BCCI's sidelined president N Srinivasan was given an option by the Supreme Court to choose between standing for the board election scheduled for December 17 and protecting his investment in the Chennai Super Kings IPL franchise.

During day-long hearings of the IPL 2013 corruption case in the Supreme Court case on Tuesday, the two-judge bench of Justice TS Thakur and Justice FM Kalifullah told Srinivasan they were not about to directly "address" the question of him fighting the election. "If you wish to contest as president, your investment is endangered. If you don't fight the elections, your investment is safe," they observed.

Justice Thakur said the court "did not want to take punitive action against BCCI, announce punitive measures, as we don't want to short-circuit the BCCI machinery" and asked the BCCI to "tell us what can be done to decide quantum of punishment."

The BCCI gave the court several options regarding action and the quantum of punishment against former Chennai Super Kings' team official Gurunath Meiyappan for his alleged involvement in the IPL 2013 spot-fixing scandal. The board presented these options to the court in the form of an affidavit.

The options presented to the Supreme Court at the start of the day-long hearing were:

  • The BCCI disciplinary committee to decide on quantum of punishment;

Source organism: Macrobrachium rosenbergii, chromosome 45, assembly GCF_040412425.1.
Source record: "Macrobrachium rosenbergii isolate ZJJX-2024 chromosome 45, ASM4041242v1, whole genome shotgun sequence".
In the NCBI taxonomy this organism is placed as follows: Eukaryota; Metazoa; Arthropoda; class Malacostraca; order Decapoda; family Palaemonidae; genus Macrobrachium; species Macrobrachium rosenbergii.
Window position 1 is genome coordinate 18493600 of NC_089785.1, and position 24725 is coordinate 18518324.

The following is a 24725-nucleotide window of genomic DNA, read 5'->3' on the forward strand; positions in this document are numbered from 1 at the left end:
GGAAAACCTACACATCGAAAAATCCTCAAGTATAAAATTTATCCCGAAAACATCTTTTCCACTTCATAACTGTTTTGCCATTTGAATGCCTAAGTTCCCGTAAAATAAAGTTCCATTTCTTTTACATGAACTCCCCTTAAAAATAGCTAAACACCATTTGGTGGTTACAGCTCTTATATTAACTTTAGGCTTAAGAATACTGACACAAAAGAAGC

• The court to appoint a two-member committee, independent of the BCCI;

  • The court to nominate members of the IPL governing council to decide on the quantum of punishment;

  • The court to formulate a two-member, high-powered committee of former judges to decide the punishment;

  • The Mudgal panel to decide on the punishment to be meted out.
    The option that was discussed in detail in the court, without a decision being arrived at, focused on the nomination of a two-member, high-powered committee of former judges. The terms of reference for those judges would be whether Srinivasan's role in the entire episode was objectionable or not and whether Srinivasan and Gurunath deserved punishment.

    On Monday, Kapil Sibal, Srinivasan's counsel, had also mentioned an option where Srinivasan could step aside and the BCCI [working] committee could decide on the quantum of punishment against Gurunath, but that option was not placed before the court on Tuesday.

    The bench also pulled up Srinivasan for attending two working committee meetings as chief of the Tamil Nadu Cricket Association, even after standing down as BCCI president. The judges noted: "We can understand your passion for the game but not so much passion. You attended the working committee meeting as recently as three weeks ago. If you keep attending meetings then how will you stay away from the Board?"

    Speaking on behalf of Srinivasan, Sibal said attending the working committee meeting "may not have been the right call… but I wasn't taking any decisions." Srinivasan was then asked, "Have you invested money in cricket only for the love of the game? Business is business." Sibal gave the court a written undertaking that Srinivasan would not take part in working committee meetings as TNCA chief.

    The court told the BCCI, "you are discharging a public function. Should the principle of administrative law not govern these functions?"

    The hearing will resume on Wednesday morning and Sibal is expected to continue his arguments. After that, lawyers for the IPL, Gurunath, Chennai Super Kings, Raj Kundra and Rajasthan Royals will be given 45 minutes each to make their case. The litigants, the Cricket Association of Bihar, are then expected to make their final arguments. It is possible the hearing on Wednesday could last for an entire day.